Ten Saltwater Invertebrates to Avoid

With so many kinds of invertebrates, I have a tough time singling out just ten that aren’t for the average saltwater aquarium. In fact, thousands of them aren’t suitable, but in this chapter, I list ten that you may encounter at your aquarium dealer.

These critters are incredible attractive cephalopods and every aquarist I know is intrigued by them. Unfortunately, most octopuses are large, crafty, and predatory in the tank. They’re also quite delicate, rarely living very long in captivity. Why waste the money?


Crown of Thorns Starfish
This species of starfish isn’t a friendly invertebrate. Instead, it’s a predator on the reefs, eating corals left and right. If you plan to have a reef tank, avoid these funky-looking starfish.


Bristle worms
These polychaeta worms are rarely purchased, but they usually end up in your aquarium hitchhiking on live rocks. They’re named after the bristles that line their sides. These bristles are sharp and can easily irritate you if you handle them.
Although small bristle worms are relatively harmless and can be helpful tank cleaners, larger ones can damage corals and must be removed.

Mantis Shrimp
Mantis shrimps are nasty, ill-tempered crustaceans capable of inflicting a serious injury with their powerful, spear-like arms. They’re efficient predators of other invertebrates and fishes. This is one shrimp that doesn’t act like one.


Jellyfish aren’t the most common aquarium invertebrates for a number of reasons.
Although public aquaria do display jellyfish, they go through a lot of work to do so. Jellyfish require far too much work for the average aquarist in terms of water quality, aquarium conditions, and food. If someone offers you jellyfish, just say no.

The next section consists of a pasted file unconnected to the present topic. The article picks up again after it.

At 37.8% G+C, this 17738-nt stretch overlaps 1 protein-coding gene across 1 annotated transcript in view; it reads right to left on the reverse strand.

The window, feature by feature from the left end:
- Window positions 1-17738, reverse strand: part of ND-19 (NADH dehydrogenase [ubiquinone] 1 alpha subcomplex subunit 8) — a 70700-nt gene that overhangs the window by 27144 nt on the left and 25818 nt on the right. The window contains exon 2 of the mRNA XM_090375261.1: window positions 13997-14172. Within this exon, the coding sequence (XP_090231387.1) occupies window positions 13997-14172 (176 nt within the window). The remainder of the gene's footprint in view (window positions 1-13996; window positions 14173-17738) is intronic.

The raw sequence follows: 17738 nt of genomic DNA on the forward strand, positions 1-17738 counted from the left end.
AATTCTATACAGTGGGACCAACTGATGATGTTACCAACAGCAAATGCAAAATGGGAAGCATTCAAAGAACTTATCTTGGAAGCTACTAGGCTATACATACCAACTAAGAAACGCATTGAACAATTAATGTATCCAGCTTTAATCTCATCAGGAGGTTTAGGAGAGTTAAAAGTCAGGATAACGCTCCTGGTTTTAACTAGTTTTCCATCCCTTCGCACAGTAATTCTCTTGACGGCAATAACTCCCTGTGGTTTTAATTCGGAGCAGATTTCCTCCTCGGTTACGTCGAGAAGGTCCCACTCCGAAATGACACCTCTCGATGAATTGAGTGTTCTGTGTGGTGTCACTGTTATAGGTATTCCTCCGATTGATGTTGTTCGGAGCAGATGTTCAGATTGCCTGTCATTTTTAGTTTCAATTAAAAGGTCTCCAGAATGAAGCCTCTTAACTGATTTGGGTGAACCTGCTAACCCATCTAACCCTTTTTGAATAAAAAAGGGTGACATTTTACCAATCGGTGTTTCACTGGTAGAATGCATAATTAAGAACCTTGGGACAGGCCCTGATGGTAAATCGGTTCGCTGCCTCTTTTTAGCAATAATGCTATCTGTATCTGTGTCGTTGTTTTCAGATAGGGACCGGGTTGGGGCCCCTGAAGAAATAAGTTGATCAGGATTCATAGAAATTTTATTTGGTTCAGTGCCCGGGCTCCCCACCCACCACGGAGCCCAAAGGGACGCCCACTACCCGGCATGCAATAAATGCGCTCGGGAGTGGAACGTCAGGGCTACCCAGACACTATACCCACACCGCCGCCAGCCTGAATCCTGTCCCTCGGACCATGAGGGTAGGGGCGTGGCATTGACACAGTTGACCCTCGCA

Queen Conch
The shell of this large gastropod is probably the most popular curio in the tropics.
The beauty of this animal and its shell often entices the new aquarists to add a small one to their aquarium. Don’t do it! These snails get large. If you want a queen conch, collect a shell.

If you place a lobster in your aquarium in the evening, by morningyou’ll no longer recognize your aquarium. These feisty decapod crustaceans are disruptive and territorial, not to mention cannibalistic. Do yourself a favor; don’t add a lobster to your peaceful community aquarium.


Clams, scallops, mussels, and oysters belong in this group. There are all different kinds of bivalves, and many of them are beautiful additions to the aquarium. I include them here because they’re strictly filter feeders, which makes them difficult for a beginner to accommodate. Practice aquarium upkeep before you add these challenging species with special feeding requirements.

Sea Cucumbers
Although some species of sea cucumbers are okay for the aquarium, as a beginner, avoid these critters. When some sea cucumbers are stressed, they release toxins into the tank, and you don’t want that.


Fire Coral
Although these cnidarians actually aren’t coral, they’re named after the feeling you get when you touch them. When these animals sting you, you feel as if you’ve been burned. For this reason alone, you don’t need any species of fire coral in your

About author


Tagged Articles